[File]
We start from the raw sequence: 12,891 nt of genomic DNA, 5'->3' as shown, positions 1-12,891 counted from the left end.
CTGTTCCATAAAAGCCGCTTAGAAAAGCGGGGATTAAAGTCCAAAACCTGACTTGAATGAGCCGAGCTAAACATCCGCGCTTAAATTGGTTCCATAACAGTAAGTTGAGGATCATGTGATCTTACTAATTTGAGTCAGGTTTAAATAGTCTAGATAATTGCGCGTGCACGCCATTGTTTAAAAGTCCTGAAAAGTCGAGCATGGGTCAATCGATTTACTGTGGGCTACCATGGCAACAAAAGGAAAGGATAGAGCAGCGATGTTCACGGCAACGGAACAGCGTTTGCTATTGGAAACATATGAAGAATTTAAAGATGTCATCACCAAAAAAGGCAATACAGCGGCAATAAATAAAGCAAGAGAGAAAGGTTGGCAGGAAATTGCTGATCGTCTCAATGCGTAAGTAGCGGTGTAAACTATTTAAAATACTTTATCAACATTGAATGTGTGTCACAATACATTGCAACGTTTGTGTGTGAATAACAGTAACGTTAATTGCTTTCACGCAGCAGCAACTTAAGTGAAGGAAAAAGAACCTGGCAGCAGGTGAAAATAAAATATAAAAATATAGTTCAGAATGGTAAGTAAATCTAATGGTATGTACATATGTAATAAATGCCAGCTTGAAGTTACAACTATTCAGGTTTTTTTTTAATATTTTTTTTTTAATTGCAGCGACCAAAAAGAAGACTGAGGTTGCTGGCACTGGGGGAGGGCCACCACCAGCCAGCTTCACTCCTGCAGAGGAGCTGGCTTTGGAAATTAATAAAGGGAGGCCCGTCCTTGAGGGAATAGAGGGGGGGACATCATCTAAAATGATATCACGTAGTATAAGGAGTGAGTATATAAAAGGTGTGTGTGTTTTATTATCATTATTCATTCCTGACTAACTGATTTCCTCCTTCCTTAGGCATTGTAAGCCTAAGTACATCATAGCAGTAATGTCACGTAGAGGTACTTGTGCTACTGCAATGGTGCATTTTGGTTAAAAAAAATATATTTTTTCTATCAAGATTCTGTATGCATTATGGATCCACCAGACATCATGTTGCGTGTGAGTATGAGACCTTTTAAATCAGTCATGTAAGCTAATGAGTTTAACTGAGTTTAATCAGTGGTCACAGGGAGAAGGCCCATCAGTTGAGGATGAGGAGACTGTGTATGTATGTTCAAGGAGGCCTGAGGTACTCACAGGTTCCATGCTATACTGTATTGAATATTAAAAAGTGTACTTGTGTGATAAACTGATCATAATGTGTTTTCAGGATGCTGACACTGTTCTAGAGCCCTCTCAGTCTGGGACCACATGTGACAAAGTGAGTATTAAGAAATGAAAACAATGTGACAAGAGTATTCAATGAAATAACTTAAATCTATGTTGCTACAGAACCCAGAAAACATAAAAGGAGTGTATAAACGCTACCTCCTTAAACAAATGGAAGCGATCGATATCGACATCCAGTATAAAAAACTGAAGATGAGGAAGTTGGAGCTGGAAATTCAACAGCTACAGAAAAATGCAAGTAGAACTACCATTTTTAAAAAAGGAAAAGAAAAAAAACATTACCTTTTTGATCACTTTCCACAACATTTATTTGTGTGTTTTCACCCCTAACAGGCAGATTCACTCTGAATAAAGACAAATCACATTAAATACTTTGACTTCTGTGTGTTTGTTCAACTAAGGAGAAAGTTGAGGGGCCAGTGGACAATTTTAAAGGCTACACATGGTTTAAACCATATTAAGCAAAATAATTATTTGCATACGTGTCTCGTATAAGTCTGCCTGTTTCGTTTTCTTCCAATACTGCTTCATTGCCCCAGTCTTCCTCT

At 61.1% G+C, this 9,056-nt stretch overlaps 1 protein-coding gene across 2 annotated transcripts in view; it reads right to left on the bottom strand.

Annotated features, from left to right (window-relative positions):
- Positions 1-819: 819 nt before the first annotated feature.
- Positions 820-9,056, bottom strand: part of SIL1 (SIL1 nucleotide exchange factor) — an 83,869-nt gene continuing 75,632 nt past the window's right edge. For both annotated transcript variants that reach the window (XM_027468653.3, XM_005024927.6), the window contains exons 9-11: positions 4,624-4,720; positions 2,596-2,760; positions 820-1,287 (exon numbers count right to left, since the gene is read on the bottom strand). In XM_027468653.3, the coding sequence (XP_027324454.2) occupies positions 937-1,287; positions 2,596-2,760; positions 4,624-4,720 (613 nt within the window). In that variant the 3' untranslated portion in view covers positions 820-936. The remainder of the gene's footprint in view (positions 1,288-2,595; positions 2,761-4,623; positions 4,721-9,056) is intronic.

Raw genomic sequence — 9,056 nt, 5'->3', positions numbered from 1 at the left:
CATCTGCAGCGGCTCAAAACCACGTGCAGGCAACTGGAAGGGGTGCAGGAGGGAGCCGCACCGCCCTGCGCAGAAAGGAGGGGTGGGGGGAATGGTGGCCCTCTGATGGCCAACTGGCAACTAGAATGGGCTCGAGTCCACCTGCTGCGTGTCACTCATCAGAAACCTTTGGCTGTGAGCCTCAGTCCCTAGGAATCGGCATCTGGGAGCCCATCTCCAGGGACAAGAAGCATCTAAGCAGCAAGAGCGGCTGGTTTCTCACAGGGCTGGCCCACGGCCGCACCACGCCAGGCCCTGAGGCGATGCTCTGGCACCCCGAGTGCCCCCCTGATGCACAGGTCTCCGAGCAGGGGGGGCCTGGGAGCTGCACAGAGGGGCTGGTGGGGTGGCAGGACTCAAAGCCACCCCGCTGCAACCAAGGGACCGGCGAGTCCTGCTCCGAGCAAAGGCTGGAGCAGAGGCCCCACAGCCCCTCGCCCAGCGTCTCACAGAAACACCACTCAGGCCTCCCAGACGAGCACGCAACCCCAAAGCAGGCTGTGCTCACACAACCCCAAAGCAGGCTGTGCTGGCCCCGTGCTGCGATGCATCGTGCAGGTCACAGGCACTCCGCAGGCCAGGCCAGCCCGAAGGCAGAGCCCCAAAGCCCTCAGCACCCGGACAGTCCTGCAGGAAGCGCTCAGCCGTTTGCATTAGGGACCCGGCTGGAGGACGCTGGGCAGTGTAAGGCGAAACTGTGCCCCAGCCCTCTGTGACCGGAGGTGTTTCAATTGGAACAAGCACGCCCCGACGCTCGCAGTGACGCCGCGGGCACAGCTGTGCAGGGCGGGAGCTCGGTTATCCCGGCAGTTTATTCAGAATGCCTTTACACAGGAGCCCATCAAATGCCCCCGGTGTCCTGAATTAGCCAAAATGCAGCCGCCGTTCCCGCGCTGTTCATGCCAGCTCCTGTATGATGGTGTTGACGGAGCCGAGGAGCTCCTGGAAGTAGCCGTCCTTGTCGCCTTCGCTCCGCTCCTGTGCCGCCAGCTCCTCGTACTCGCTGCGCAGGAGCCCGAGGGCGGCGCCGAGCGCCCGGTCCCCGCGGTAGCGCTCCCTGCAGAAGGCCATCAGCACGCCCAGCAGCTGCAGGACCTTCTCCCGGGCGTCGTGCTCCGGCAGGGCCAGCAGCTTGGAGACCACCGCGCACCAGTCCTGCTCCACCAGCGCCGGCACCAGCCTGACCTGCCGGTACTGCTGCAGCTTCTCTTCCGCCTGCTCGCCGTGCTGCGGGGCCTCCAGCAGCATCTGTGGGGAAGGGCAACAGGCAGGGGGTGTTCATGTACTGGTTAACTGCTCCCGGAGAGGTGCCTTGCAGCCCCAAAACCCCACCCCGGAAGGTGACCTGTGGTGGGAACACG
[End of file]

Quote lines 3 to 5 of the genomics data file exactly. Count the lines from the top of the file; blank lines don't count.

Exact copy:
At 61.1% G+C, this 9,056-nt stretch overlaps 1 protein-coding gene across 2 annotated transcripts in view; it reads right to left on the bottom strand.

Annotated features, from left to right (window-relative positions):
- Positions 1-819: 819 nt before the first annotated feature.